'I'm 13, I Have an IQ To Rival Einstein'

Although I don't remember myself, my mom tells me I began reading at the age of one and started writing when I was 3 years old. She actually has a book I wrote and illustrated when I was 3. Apparently I brought it in to my nursery class to show my teacher at the time. My mom still loves showing it to people, which is embarrassing.

Now, I'm 13 and I attend Aberdare Community School in Wales. I've always been quite a bright student and at the top, or close to the top, of my class in most subjects. I'm an all-rounder. I also really enjoy having discussions with my teachers because it helps me engage more with my learning. But it's quite difficult for me to pick my favorite subjects. If I was pushed, I'd say my top three choices would be art, music and English. But I like everything.

My motivation for taking the Mensa IQ test this year was to see how I would score compared to my brother, Harrison. He took the test in 2018 when he was 12, so I was curious to see how I would do. Because we wanted to make sure any comparison between us was fair, I also took the test when I was 12. But, I had been thinking about it for a couple of years.

The test I took is intended for adults, so on April 17, I was the only child in the examining room. I didn't interact much with the other examinees, but I did get a few glances, probably because I seemed so young. But I didn't feel any pressure from being surrounded by adults. Overall, I felt good about it.

The test was split into two parts. Mensa describes the first part as diagrammatical and the second part as a test of verbal reasoning ability. I didn't feel there was any real way I could revise or prepare for it so I just continued with my normal schooling in the weeks prior.

I had to wait ten days for the results and if I'm honest, I was nervous. We hadn't told my brother that I had taken the test because I wanted to see what my results were first. They actually arrived one day while I was at school and my mom opened the email so she could see how I had scored. She opened the results at 1pm and had to wait until I finished school at 3pm. She told me afterwards that 3pm couldn't come soon enough that day!

When I saw the actual email that said my IQ is 162, I was ecstatic. Firstly, because I knew my brother—who also scored 162—couldn't tease me for getting a lower mark. But also because I can feel a little out of place at school, and I realized that I'm now part of a community of people who think like I do.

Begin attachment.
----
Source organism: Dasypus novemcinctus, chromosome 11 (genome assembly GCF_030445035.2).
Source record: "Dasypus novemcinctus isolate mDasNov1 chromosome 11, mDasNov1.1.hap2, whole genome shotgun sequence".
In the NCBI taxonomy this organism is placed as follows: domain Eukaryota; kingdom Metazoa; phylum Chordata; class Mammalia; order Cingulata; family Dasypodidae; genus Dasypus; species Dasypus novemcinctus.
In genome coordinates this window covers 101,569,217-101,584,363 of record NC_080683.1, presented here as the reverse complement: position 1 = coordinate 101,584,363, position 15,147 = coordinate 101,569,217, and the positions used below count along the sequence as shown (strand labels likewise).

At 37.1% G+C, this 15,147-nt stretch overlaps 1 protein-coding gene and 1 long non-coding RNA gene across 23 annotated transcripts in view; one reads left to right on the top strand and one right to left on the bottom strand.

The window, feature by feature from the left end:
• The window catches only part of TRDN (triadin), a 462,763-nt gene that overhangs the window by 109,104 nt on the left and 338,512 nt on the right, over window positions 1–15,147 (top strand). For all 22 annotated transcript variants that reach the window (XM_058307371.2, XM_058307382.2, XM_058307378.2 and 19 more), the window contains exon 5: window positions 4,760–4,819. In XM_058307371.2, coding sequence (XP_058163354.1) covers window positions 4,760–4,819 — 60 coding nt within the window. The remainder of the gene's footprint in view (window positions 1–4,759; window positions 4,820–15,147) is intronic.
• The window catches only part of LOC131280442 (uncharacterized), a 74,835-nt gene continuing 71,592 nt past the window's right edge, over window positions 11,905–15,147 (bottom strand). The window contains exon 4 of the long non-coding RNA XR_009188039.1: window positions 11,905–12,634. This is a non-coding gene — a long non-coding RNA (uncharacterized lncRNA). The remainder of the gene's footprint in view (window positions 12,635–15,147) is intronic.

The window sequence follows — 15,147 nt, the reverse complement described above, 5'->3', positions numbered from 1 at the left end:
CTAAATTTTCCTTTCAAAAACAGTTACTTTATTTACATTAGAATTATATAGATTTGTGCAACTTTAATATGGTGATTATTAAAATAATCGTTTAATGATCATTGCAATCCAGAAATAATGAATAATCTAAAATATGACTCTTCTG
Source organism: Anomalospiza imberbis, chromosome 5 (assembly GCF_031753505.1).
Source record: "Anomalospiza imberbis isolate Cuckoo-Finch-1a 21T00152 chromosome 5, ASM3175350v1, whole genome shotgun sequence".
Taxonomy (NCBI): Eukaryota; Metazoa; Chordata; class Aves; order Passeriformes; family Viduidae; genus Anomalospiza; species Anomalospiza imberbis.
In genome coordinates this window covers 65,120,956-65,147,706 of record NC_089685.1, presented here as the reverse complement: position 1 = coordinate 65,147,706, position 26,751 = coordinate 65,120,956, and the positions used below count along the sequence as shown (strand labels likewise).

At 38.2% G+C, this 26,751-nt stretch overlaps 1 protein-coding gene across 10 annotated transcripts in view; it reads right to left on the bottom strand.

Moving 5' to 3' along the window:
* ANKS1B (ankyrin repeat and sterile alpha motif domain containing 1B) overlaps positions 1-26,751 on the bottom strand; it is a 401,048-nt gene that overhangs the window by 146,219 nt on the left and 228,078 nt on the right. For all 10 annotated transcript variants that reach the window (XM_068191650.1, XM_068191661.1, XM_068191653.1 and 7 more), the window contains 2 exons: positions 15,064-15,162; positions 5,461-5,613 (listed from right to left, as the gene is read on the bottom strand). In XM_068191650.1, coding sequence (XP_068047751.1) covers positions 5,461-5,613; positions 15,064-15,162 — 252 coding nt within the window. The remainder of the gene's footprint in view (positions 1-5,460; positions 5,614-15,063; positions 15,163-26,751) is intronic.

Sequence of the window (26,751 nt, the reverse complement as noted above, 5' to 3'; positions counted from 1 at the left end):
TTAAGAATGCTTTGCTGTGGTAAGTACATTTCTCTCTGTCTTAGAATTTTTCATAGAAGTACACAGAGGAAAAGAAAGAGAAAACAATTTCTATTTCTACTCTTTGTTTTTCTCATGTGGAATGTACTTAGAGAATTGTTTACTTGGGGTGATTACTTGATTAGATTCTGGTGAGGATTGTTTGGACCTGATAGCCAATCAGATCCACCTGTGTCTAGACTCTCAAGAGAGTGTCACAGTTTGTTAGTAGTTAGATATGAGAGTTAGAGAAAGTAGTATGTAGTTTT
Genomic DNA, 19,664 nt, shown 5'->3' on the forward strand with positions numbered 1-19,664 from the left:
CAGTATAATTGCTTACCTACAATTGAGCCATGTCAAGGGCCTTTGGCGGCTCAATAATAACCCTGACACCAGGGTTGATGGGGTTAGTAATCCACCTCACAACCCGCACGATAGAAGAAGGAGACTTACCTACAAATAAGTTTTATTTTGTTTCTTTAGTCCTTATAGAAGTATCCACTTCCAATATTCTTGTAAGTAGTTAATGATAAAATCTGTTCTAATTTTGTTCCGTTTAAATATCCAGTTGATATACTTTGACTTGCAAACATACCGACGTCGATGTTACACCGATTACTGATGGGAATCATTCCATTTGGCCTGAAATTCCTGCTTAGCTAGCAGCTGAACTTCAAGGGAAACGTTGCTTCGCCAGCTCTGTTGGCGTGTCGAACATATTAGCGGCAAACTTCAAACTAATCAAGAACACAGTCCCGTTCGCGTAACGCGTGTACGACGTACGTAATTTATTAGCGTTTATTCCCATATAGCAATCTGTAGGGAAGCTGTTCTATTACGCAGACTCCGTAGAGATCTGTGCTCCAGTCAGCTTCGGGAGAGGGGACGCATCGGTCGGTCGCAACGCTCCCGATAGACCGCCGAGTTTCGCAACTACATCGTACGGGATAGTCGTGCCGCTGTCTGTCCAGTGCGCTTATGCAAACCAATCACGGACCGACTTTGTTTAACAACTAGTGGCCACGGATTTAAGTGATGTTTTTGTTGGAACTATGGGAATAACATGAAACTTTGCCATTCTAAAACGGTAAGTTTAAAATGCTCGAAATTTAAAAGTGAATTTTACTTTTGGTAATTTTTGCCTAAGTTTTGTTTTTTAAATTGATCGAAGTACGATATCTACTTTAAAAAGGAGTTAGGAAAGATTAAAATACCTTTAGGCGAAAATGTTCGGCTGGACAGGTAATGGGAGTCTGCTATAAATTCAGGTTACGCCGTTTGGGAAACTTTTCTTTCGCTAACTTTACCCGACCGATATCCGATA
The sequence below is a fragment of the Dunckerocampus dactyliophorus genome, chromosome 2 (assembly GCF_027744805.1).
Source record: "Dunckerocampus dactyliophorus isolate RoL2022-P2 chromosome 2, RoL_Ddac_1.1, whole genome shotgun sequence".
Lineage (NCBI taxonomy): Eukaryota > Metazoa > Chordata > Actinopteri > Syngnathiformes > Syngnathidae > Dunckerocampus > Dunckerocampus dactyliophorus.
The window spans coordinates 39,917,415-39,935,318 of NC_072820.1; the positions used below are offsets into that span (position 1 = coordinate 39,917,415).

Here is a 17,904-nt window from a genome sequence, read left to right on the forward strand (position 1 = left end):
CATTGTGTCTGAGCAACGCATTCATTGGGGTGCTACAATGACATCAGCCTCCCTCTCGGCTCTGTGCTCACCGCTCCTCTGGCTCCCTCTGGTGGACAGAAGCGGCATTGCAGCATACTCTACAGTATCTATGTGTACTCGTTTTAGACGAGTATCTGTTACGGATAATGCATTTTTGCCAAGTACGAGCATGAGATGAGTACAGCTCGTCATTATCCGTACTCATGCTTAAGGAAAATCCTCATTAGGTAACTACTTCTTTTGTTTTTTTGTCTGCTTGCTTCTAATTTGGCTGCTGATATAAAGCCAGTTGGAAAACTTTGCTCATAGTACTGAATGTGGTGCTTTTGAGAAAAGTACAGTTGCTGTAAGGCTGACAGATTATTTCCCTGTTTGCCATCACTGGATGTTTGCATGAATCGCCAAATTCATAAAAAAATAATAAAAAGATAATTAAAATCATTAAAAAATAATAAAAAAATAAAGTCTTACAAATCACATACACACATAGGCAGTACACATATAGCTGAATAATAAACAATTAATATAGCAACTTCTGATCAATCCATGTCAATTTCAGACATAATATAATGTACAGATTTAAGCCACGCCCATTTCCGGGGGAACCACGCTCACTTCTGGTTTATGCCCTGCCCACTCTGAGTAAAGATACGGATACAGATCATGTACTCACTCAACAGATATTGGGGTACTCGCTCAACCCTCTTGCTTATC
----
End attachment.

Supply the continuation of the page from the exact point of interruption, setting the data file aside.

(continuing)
I have read that Albert Einstein has an estimated IQ of 160+, although he didn't take an IQ test. Some scientists suggest it could be higher. It is hard to wrap my head around the idea of potentially getting a higher IQ score than Einstein, or at least having a similar IQ to him, but I'm fine with it. I don't really feel different. I may have a really high IQ but that doesn't change who I am.

I guess my friends and family think my IQ score is cool. I've never really been very social and although I have a lot of friends, there are only a couple of close friends that I completely trust. My best friend, who is also called Jess, congratulated me when I told her. She didn't really know what a Mensa score was, but once I had explained it to her she congratulated me again. I'm glad that I have such a supportive best friend.

Not many other people in my school know about it, unless they have read about it in local news. Most of my teachers congratulated me once they found out. There have been a couple who haven't congratulated me—yet!

IQ, Intelligence, Mensa, Teenager
Jessica Casey took the Mensa IQ test in April 2021 and received a score of 162, two points higher than the estimated score of Stephen Hawking. Amy Casey

My mom and my English teacher have said I could be a journalist or an author in the future. I'll soon start preparing to take 14 G.C.S.Es—the U.K. exams we take at 16 years old—and with the COVID-19 pandemic holding up schooling over the past year I will be taking them at the usual time. My English teacher Mr. Heath is keen to get me through the English exams early though.

If I'm honest, I'm not actually that sure what I want to do in the future. I know there are a lot of options open to me, but I try to be modest. At the moment, I love education and going to school. My mom loves to show people a trophy I received for being the first child in my elementary school's history to never, ever miss a day of school. My headteacher awarded me the "star attendance" prize, which is now an award given out annually. I still haven't missed a day of school even now. Education is important after all.

If other kids are interested in taking the Mensa test, I think they should. It doesn't matter if you score highly or not, it's just quite interesting to see the results. My advice to others is just to do what you love. If you're happy with what you're doing, you'll be fine.

Jessica Casey lives in Wales with her mom, dad and brother, Harrison. She attends Aberdare Community School.

All views expressed in this article are the author's own.

Jessica's mom, Amy Casey, contributed details to this story.

As told to Jenny Haward.